Bighorns Captured and Treated for Pink Eye

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Arizona Game and Fish Department personnel captured and treated 22 desert bighorn sheep in the Ironwood Forest National Monument last week to protect the animals from a disease outbreak that can cause blindness if not treated.

Game and Fish Department biologists also plan to identify and treat any additional infected bighorns that are found during the next month or so.

Biologists say 13 of the captured bighorn sheep had the bacterial infection, which is often referred to as pink eye. Bighorns don’t necessarily die directly from the disease. Bighorns inhabit areas with steep cliffs, where blind animals can easily die falling. Blind bighorns are also easy prey for mountain lions.

The captured animals were given antibiotics to help them recover from the bacterial infection. Eighteen of the captured bighorns were fitted with radio telemetry collars so biologists can monitor them. The other four were fitted with ear tags.

The department, assisted by University of Arizona graduate students and the Desert Bighorn Sheep Society, will be conducting weekly helicopter flights to locate and treat other bighorns that might become infected. Wildlife officials say ASARCO, which operates the Silver Bell Mine, is also assisting by monitoring bighorns in the mine area.

Game and Fish Department wildlife experts say that based on what they saw during the capture operation, it appears the disease outbreak is concentrated around the main portion of the Silver Bell Mountains, which are located in the Ironwood Forest National Monument.

Jim deVos, a wildlife diseases expert with Arizona Game and Fish, says the bacterial infection in question, chlamydial conjunctivitis (kluh MID ee uhl kuhn juhnk tiv EYE tis), causes the animals’ corneas to turn white, thus blinding it. “The bacteria can be spread from flies landing on the eye of an infected animal and then landing on the eye of another animal. The spread of this disease can happen rapidly. It takes only a week or two for the blindness to set in,” says deVos.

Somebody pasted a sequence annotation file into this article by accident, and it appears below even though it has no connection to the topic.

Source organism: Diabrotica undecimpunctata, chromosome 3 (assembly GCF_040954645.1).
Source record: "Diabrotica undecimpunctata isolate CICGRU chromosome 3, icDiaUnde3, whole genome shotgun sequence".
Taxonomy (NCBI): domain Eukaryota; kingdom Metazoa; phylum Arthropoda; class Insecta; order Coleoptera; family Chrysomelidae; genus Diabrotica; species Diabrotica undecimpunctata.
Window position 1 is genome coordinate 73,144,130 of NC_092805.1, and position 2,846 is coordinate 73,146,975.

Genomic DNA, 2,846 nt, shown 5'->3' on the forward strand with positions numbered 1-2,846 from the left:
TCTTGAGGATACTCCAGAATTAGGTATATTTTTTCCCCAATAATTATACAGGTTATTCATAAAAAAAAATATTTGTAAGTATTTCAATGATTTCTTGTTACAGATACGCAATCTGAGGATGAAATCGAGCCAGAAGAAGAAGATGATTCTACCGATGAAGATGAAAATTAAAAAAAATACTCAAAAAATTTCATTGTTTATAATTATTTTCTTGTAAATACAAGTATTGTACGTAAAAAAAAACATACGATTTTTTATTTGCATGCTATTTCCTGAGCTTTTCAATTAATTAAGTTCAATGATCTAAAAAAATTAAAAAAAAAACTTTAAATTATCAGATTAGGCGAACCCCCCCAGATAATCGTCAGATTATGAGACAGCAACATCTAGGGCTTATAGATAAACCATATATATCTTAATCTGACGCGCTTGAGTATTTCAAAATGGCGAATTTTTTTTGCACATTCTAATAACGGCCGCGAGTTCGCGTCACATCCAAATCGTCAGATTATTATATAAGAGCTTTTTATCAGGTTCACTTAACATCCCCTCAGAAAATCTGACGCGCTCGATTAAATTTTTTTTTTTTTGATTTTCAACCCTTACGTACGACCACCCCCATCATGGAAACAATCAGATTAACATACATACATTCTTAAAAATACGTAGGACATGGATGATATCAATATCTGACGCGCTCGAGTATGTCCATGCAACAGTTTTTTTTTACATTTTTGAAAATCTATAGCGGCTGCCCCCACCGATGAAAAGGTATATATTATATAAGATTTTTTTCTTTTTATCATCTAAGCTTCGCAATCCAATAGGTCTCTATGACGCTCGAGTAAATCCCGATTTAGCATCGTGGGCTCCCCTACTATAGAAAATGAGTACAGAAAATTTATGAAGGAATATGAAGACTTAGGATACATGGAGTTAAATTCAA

This outbreak of pink eye occurred three weeks after approximately 4,800 domestic goats were brought onto state lands on a grazing lease by a private firm. While biologists cannot definitely link the goats to the disease outbreak in bighorns, deVos says the circumstances suggest a connection. "It is well known that domestic sheep readily transfer diseases to bighorn”, he says. “The goat-bighorn disease connection is not as well established, but goats can carry many diseases that have caused bighorn sheep die-offs.”

In conjunction with the capture and treatment effort, the Bureau of Land Management Tucson Field Office has organized the removal of domestic goats trespassing onto the Ironwood Forest National Monument.

Game and Fish biologists say the bighorn sheep population in the Silver Bell Mountains is biologically and historically significant because it is the last naturally occurring bighorn population in the central part of Arizona and dates back to the Pleistocene era. The Silver Bell Mountains are located approximately 30 miles northwest of Tucson.